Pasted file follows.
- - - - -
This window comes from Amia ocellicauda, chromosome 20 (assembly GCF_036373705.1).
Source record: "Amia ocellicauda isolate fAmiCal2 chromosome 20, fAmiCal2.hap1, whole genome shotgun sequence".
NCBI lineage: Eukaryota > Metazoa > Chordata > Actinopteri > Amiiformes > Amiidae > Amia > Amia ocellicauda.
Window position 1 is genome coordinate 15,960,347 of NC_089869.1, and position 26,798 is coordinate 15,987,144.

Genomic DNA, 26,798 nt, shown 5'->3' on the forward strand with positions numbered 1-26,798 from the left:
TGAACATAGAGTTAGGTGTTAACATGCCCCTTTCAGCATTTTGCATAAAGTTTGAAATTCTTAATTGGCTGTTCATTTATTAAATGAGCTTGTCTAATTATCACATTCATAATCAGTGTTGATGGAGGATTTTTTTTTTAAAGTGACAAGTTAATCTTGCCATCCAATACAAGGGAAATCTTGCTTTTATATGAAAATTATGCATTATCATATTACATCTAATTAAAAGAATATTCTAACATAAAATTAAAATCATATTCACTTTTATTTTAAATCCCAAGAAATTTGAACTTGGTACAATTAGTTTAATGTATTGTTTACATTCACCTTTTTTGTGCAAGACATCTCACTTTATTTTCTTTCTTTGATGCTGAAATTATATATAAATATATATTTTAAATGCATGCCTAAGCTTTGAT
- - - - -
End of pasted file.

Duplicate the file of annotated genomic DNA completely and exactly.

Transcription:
This window comes from Amia ocellicauda, chromosome 20 (assembly GCF_036373705.1).
Source record: "Amia ocellicauda isolate fAmiCal2 chromosome 20, fAmiCal2.hap1, whole genome shotgun sequence".
NCBI lineage: Eukaryota > Metazoa > Chordata > Actinopteri > Amiiformes > Amiidae > Amia > Amia ocellicauda.
Window position 1 is genome coordinate 15,960,347 of NC_089869.1, and position 26,798 is coordinate 15,987,144.

Genomic DNA, 26,798 nt, shown 5'->3' on the forward strand with positions numbered 1-26,798 from the left:
TGAACATAGAGTTAGGTGTTAACATGCCCCTTTCAGCATTTTGCATAAAGTTTGAAATTCTTAATTGGCTGTTCATTTATTAAATGAGCTTGTCTAATTATCACATTCATAATCAGTGTTGATGGAGGATTTTTTTTTTAAAGTGACAAGTTAATCTTGCCATCCAATACAAGGGAAATCTTGCTTTTATATGAAAATTATGCATTATCATATTACATCTAATTAAAAGAATATTCTAACATAAAATTAAAATCATATTCACTTTTATTTTAAATCCCAAGAAATTTGAACTTGGTACAATTAGTTTAATGTATTGTTTACATTCACCTTTTTTGTGCAAGACATCTCACTTTATTTTCTTTCTTTGATGCTGAAATTATATATAAATATATATTTTAAATGCATGCCTAAGCTTTGAT